Love me?

by

A stark contrast from the wealth and abundance that we experienced at the farm, we transitioned to a place where children do not have parents in the Meknès orphanage.

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From left to right: Tofaq, myself, Zouir, Samid

It’s nicer than I expect. We walk into a courtyard with trees growing inside and benches placed under their shade. I look above and see the open hallway that leads to the dormitories, which we don’t get the chance to tour through because we are swept up into the mass of children looking for attention.

From the moment I walk in, younger boys ages 9-15 are leading me by the arm, by the hand. Their hands are warm, some hands are covered in cracker crumbs from the snack they just had, and others are clammy and squeeze me tightly. They shake both my hands in introduction and tell me their names with big excited eyes earnestly hoping that I will remember for more than the three seconds after I repeat it back to them and then forget in the chaos of learning twenty names all at once.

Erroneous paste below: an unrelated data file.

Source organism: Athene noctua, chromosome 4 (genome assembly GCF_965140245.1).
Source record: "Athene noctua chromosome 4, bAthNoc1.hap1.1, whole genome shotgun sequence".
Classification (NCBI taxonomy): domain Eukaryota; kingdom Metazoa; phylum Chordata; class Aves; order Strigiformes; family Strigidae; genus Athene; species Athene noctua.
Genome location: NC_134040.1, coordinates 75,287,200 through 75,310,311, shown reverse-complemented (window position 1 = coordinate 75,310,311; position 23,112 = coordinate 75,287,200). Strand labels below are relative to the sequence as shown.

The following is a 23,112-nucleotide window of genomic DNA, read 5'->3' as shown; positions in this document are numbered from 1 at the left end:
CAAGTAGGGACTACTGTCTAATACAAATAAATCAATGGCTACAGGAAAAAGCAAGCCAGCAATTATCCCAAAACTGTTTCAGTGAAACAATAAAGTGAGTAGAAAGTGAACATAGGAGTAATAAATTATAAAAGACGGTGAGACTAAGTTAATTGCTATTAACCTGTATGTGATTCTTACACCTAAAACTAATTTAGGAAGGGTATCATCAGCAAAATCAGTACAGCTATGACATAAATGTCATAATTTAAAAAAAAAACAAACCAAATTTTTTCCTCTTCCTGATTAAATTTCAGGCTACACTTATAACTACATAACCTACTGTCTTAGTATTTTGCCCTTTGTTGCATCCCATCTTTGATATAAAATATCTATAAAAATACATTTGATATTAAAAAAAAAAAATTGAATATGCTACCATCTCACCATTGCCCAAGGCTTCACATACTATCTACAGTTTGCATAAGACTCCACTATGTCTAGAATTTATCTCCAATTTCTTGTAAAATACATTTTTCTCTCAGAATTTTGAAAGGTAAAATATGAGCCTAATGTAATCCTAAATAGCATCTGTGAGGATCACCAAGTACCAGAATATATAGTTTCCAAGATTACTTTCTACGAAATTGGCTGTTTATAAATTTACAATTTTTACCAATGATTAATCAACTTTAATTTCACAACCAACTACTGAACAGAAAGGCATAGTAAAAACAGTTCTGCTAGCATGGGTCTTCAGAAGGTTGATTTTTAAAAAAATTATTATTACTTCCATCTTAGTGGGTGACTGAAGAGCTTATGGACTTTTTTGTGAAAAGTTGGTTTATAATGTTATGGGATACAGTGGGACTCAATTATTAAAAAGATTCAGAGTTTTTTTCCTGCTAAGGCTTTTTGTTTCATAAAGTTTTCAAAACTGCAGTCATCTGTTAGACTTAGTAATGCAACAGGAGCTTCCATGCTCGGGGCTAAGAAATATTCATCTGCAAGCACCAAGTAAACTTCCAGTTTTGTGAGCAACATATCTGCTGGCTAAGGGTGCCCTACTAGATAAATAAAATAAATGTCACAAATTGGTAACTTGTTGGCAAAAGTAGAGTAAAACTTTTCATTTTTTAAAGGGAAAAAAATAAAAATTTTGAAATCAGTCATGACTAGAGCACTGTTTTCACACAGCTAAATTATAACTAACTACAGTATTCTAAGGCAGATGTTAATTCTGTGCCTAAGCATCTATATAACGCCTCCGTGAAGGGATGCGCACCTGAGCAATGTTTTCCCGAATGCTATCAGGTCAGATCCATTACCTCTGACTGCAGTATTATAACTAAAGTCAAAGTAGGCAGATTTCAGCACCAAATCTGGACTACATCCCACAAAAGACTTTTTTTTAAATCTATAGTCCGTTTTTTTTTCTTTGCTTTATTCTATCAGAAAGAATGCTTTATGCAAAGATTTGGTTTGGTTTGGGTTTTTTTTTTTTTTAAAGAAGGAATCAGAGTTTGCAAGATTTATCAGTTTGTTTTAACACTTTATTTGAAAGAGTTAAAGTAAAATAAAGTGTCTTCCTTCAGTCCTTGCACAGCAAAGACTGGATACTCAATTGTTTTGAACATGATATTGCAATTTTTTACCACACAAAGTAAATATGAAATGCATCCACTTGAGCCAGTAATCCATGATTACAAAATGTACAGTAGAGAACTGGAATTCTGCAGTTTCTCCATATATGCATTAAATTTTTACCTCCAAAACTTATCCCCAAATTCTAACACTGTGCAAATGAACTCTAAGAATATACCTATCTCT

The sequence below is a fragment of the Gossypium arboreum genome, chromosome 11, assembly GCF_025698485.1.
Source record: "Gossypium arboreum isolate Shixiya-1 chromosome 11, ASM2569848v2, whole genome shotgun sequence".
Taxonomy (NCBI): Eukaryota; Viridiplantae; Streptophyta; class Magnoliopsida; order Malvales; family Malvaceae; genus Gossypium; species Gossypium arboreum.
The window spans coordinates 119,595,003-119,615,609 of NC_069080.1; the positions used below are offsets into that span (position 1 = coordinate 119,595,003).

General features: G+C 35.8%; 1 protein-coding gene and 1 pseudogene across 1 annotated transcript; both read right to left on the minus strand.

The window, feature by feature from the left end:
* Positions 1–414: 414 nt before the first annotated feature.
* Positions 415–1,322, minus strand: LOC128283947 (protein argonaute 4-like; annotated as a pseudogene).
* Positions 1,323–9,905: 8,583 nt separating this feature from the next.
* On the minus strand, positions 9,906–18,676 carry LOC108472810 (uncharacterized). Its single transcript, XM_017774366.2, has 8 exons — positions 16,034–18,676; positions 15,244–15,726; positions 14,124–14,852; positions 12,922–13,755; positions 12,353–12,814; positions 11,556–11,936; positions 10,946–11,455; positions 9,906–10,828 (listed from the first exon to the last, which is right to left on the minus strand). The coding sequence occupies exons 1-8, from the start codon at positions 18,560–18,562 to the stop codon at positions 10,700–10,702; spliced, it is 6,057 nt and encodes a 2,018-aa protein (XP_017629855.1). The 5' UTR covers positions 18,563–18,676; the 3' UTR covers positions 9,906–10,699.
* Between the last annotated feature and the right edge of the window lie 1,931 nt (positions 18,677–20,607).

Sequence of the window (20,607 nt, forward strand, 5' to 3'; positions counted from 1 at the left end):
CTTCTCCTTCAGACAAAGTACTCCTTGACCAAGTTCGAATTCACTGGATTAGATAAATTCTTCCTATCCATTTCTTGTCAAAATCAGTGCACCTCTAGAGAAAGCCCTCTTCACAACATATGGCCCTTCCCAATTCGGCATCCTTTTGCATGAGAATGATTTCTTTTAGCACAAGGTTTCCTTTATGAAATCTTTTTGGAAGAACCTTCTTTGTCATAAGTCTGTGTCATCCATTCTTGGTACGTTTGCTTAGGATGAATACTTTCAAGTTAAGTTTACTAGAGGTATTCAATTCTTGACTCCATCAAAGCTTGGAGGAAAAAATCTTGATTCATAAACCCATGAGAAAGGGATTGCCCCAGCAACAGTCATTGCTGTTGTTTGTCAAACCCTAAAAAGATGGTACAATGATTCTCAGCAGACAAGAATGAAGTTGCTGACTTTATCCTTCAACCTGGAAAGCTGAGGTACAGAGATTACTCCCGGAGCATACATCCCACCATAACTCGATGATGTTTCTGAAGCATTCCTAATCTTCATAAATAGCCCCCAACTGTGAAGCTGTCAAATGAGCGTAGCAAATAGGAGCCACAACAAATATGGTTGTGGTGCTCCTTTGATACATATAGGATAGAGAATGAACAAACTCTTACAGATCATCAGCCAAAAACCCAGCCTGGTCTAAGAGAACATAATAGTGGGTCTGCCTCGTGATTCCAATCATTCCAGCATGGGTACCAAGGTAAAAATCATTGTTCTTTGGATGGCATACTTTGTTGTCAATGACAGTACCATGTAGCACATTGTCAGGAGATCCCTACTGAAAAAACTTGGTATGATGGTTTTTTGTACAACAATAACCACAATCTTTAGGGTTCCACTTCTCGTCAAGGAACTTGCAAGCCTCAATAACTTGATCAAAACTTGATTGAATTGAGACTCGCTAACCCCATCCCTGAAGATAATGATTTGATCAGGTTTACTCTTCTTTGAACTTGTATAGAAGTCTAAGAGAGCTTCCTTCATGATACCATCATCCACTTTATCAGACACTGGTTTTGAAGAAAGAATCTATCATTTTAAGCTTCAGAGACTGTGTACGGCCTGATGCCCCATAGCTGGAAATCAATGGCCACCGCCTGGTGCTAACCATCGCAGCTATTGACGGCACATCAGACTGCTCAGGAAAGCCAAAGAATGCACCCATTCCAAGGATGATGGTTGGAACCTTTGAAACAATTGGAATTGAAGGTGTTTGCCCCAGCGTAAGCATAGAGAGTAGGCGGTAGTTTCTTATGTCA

“To play?” “Tennis?” “Facebook?” “Photo?” Their words unattached to sentences and yet conveying so much: a need for attention, for love, wanting to do everything possible in the short time we have together. Most importantly, needing confirmation, in the form of my name written on a piece of
paper or a photo of us that they pantomime is intended for keeping in their pocket always with them. Confirmation that they can find me on Facebook. Confirmation that they mean something to me. Confirmation that our time, fleeting as it was, carries memories and the prospect of seeing one another again.

In an unexpected twist, the children at the orphanage made me feel more needed and loved than i have ever felt. A reality that was disorienting when I arrived expecting and hoping that I could give the gift of love to them. The constant touching, hand holding, hugs, even kisses on my cheeks communicated a deep love for me, likely one of the few women older than them, even if only by a little, that they have known in a loving context.

“I love you, I love you, I love you!” Tofaq holds my hands and face in an emotional goodbye that says, “this is so hard for me I will miss you so much.” But a tear-less goodbye that says, “this is not the first time I’ve had to do this.” This realization broke my heart and left pieces of it with those boys at the orphanage, who long for recognition, for attention, for love.

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